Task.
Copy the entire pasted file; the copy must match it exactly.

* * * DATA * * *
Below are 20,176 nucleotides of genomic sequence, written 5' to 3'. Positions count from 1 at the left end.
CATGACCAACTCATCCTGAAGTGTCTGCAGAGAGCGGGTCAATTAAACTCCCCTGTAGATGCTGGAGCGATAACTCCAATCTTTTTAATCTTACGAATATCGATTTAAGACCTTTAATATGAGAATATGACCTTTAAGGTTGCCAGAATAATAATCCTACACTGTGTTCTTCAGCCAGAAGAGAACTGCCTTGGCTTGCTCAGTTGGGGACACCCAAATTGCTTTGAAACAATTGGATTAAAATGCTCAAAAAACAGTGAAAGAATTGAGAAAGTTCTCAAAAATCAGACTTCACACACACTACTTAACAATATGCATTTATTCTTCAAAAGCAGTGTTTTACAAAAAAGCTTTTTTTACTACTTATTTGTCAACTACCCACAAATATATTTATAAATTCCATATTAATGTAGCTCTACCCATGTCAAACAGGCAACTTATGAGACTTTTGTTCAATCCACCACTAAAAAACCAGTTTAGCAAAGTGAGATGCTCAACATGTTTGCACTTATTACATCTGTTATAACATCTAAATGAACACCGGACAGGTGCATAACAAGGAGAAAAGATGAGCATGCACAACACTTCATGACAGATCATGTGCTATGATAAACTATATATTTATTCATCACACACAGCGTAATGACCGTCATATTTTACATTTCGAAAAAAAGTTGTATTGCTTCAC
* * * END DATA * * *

Below are 20,176 nucleotides of genomic sequence, written 5' to 3'. Positions count from 1 at the left end.
CATGACCAACTCATCCTGAAGTGTCTGCAGAGAGCGGGTCAATTAAACTCCCCTGTAGATGCTGGAGCGATAACTCCAATCTTTTTAATCTTACGAATATCGATTTAAGACCTTTAATATGAGAATATGACCTTTAAGGTTGCCAGAATAATAATCCTACACTGTGTTCTTCAGCCAGAAGAGAACTGCCTTGGCTTGCTCAGTTGGGGACACCCAAATTGCTTTGAAACAATTGGATTAAAATGCTCAAAAAACAGTGAAAGAATTGAGAAAGTTCTCAAAAATCAGACTTCACACACACTACTTAACAATATGCATTTATTCTTCAAAAGCAGTGTTTTACAAAAAAGCTTTTTTTACTACTTATTTGTCAACTACCCACAAATATATTTATAAATTCCATATTAATGTAGCTCTACCCATGTCAAACAGGCAACTTATGAGACTTTTGTTCAATCCACCACTAAAAAACCAGTTTAGCAAAGTGAGATGCTCAACATGTTTGCACTTATTACATCTGTTATAACATCTAAATGAACACCGGACAGGTGCATAACAAGGAGAAAAGATGAGCATGCACAACACTTCATGACAGATCATGTGCTATGATAAACTATATATTTATTCATCACACACAGCGTAATGACCGTCATATTTTACATTTCGAAAAAAAGTTGTATTGCTTCAC